Use of Remote Sensing Data for the Monitoring of World Heritage Sites

Remote sensing is increasingly becoming ‘old’ technology that’s no longer a concept but something very tangible and accessible by everyone. This is in part thanks to the plethora of applications that make use of satellite images to tell us where things are, what they are and how they change over time.

There is no question that remote sensing is powerful and has massive potential in helping us understand how nature is changing. Harnessing this technology can help us improve conservation work. IUCN has set out to do this in its assessment of the conservation outlook of natural World Heritage sites.

IUCN, the official Advisory Body on nature under the World Heritage Convention, is a pioneer in piloting new technology for better conservation and monitoring of natural World Heritage sites. Under the recent project, a Brighter Outlook for World Heritage funded by the MAVA Foundation, IUCN’s World Heritage Programme is attempting to test the capability and feasibility of remote sensing in increasing the scope and coverage of site monitoring, while making it more timely, proactive, holistic and scientifically rigorous.

One such attempt is to look at land cover change over time. Land cover change is an objective observation of change in different types of lands (so-called land cover classes) – for instance, forests, watersheds, or grass fields – regardless of how these are used. It reflects the dynamics of natural ecosystems and the impact of human disturbance. This can be a very useful indicator, for example to identify abnormal change in the types and compositions of vegetation, which can help determine if action is necessary. Gathering such information is often difficult, inaccurate and expensive at a large scale when using traditional surveying techniques.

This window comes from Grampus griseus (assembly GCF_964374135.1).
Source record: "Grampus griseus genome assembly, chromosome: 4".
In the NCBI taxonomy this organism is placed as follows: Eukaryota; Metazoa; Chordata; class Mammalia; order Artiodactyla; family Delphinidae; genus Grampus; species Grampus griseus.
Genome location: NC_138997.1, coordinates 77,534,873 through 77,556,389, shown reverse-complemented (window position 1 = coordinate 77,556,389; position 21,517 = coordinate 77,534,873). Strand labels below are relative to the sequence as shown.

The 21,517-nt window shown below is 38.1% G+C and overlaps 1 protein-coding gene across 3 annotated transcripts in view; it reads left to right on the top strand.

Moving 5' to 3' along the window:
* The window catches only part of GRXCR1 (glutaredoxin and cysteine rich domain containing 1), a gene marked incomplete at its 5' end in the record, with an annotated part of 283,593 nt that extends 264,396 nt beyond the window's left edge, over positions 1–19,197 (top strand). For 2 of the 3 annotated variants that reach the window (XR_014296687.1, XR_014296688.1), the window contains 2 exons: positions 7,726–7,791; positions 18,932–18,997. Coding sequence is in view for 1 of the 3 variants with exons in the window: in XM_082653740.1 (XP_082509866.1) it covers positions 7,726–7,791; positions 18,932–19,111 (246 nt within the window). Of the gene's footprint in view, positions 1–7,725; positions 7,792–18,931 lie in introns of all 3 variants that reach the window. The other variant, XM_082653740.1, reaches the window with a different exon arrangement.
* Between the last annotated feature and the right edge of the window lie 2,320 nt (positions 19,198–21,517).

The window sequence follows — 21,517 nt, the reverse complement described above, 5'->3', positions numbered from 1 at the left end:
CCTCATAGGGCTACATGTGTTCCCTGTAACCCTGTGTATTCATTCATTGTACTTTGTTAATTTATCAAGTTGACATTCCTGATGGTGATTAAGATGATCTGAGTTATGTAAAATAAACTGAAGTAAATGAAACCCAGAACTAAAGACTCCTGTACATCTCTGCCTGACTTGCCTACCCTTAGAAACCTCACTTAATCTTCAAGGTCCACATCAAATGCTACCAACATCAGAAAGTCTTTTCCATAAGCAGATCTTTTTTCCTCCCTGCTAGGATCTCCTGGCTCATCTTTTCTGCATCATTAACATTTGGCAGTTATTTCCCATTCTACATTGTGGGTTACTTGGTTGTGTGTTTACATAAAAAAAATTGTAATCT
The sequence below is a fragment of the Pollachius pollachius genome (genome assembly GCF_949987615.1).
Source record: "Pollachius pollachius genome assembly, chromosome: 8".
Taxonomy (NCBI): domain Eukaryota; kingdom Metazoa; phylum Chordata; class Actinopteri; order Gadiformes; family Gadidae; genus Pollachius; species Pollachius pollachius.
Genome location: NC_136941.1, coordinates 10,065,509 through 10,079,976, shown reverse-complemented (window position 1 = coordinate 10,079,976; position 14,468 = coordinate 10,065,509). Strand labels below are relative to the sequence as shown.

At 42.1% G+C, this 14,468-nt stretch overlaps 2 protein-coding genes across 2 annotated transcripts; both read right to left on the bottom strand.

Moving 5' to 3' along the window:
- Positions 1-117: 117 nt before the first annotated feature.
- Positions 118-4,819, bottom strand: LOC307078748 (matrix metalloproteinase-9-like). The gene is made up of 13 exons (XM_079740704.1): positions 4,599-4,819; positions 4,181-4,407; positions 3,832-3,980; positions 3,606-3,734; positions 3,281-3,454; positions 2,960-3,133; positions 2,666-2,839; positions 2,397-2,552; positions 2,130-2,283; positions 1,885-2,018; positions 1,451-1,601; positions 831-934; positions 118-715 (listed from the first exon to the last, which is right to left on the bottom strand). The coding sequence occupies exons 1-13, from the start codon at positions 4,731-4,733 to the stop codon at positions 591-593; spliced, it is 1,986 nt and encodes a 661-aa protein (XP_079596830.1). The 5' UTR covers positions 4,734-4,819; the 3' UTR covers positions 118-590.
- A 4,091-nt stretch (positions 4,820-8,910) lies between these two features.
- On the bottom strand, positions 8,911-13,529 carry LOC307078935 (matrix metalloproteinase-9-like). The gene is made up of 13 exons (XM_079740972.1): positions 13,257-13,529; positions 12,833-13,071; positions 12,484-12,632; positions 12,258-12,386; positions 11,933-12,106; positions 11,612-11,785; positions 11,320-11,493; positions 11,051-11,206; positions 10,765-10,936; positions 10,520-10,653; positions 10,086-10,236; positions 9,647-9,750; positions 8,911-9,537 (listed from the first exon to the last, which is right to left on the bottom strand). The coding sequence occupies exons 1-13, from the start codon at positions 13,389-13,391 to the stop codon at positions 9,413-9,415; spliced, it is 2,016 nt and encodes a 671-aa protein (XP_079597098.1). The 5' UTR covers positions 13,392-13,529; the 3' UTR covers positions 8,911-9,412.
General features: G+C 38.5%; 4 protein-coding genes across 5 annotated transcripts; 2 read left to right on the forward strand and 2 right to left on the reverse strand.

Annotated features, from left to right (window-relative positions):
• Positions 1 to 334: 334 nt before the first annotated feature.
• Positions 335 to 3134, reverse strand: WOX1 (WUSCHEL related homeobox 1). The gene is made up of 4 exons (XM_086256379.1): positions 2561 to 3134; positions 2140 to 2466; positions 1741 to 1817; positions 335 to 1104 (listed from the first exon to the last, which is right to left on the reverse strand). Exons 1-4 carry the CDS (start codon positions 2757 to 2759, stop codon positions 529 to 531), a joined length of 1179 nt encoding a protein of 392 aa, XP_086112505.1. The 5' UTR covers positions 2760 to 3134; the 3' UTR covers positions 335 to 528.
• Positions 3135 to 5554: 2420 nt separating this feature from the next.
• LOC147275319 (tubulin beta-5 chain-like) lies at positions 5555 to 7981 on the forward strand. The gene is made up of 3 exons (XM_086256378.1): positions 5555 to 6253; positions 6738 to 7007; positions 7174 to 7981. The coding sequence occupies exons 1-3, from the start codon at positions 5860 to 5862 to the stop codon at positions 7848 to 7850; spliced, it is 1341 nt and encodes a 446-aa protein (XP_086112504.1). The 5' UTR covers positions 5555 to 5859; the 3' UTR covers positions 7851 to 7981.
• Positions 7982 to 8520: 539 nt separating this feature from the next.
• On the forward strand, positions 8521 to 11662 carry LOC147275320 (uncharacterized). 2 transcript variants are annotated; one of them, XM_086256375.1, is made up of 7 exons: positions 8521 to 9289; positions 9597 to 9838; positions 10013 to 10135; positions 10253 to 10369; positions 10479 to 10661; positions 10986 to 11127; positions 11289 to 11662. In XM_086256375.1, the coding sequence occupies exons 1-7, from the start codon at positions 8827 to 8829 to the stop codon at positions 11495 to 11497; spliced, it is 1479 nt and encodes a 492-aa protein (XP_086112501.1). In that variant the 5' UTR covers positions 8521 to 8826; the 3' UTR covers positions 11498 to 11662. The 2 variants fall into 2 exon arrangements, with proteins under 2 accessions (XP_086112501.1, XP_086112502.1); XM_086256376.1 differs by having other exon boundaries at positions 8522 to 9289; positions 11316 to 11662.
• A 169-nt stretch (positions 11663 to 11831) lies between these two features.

Although the list of natural World Heritage sites stands  at 229 (very few compared to the 200,000-plus protected areas worldwide), these sites spread across large, complex landscapes, covering 7% of the total expanse of terrestrial protected areas, which means they have an important global footprint. Their vastly different characteristics and the need to monitor them continuously mean that any solution based on remote sensing must consider scalability and repeatability.


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